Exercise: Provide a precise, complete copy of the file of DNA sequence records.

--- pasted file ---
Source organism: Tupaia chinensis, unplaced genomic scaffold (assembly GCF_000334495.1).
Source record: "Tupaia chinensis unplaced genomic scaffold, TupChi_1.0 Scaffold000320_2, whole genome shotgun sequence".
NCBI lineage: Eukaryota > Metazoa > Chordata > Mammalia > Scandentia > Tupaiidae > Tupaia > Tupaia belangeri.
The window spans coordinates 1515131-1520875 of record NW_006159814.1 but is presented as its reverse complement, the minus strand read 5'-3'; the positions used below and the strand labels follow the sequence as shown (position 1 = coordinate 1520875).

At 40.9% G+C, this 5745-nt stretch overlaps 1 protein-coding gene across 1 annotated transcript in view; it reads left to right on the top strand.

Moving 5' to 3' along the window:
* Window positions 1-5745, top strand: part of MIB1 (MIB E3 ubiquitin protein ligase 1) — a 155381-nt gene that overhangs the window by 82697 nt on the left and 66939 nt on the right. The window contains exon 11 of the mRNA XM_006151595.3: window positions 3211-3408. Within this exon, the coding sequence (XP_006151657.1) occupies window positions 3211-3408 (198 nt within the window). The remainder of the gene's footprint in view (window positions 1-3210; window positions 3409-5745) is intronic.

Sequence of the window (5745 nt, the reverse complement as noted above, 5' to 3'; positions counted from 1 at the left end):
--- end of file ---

Source organism: Tupaia chinensis, unplaced genomic scaffold (assembly GCF_000334495.1).
Source record: "Tupaia chinensis unplaced genomic scaffold, TupChi_1.0 Scaffold000320_2, whole genome shotgun sequence".
NCBI lineage: Eukaryota > Metazoa > Chordata > Mammalia > Scandentia > Tupaiidae > Tupaia > Tupaia belangeri.
The window spans coordinates 1515131-1520875 of record NW_006159814.1 but is presented as its reverse complement, the minus strand read 5'-3'; the positions used below and the strand labels follow the sequence as shown (position 1 = coordinate 1520875).

At 40.9% G+C, this 5745-nt stretch overlaps 1 protein-coding gene across 1 annotated transcript in view; it reads left to right on the top strand.

Moving 5' to 3' along the window:
* Window positions 1-5745, top strand: part of MIB1 (MIB E3 ubiquitin protein ligase 1) — a 155381-nt gene that overhangs the window by 82697 nt on the left and 66939 nt on the right. The window contains exon 11 of the mRNA XM_006151595.3: window positions 3211-3408. Within this exon, the coding sequence (XP_006151657.1) occupies window positions 3211-3408 (198 nt within the window). The remainder of the gene's footprint in view (window positions 1-3210; window positions 3409-5745) is intronic.

Sequence of the window (5745 nt, the reverse complement as noted above, 5' to 3'; positions counted from 1 at the left end):